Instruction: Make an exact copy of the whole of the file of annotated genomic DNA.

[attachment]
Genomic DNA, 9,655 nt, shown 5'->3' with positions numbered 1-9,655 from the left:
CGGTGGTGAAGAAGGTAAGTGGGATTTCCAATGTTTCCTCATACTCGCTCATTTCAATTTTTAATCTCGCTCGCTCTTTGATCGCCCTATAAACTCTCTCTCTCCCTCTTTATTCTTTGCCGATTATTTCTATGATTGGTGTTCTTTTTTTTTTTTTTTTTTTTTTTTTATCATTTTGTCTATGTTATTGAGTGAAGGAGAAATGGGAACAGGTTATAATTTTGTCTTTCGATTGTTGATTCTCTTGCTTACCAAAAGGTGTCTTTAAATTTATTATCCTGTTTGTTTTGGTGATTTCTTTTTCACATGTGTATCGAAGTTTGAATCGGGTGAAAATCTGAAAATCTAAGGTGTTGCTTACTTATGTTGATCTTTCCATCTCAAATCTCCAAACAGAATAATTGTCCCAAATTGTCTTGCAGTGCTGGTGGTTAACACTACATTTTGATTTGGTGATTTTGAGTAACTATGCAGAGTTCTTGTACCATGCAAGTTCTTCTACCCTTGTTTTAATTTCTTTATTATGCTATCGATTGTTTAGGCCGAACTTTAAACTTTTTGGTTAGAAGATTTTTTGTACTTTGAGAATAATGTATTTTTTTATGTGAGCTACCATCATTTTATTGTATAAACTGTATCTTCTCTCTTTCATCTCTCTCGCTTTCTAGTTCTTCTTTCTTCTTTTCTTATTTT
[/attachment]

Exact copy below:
Genomic DNA, 9,655 nt, shown 5'->3' with positions numbered 1-9,655 from the left:
CGGTGGTGAAGAAGGTAAGTGGGATTTCCAATGTTTCCTCATACTCGCTCATTTCAATTTTTAATCTCGCTCGCTCTTTGATCGCCCTATAAACTCTCTCTCTCCCTCTTTATTCTTTGCCGATTATTTCTATGATTGGTGTTCTTTTTTTTTTTTTTTTTTTTTTTTTATCATTTTGTCTATGTTATTGAGTGAAGGAGAAATGGGAACAGGTTATAATTTTGTCTTTCGATTGTTGATTCTCTTGCTTACCAAAAGGTGTCTTTAAATTTATTATCCTGTTTGTTTTGGTGATTTCTTTTTCACATGTGTATCGAAGTTTGAATCGGGTGAAAATCTGAAAATCTAAGGTGTTGCTTACTTATGTTGATCTTTCCATCTCAAATCTCCAAACAGAATAATTGTCCCAAATTGTCTTGCAGTGCTGGTGGTTAACACTACATTTTGATTTGGTGATTTTGAGTAACTATGCAGAGTTCTTGTACCATGCAAGTTCTTCTACCCTTGTTTTAATTTCTTTATTATGCTATCGATTGTTTAGGCCGAACTTTAAACTTTTTGGTTAGAAGATTTTTTGTACTTTGAGAATAATGTATTTTTTTATGTGAGCTACCATCATTTTATTGTATAAACTGTATCTTCTCTCTTTCATCTCTCTCGCTTTCTAGTTCTTCTTTCTTCTTTTCTTATTTT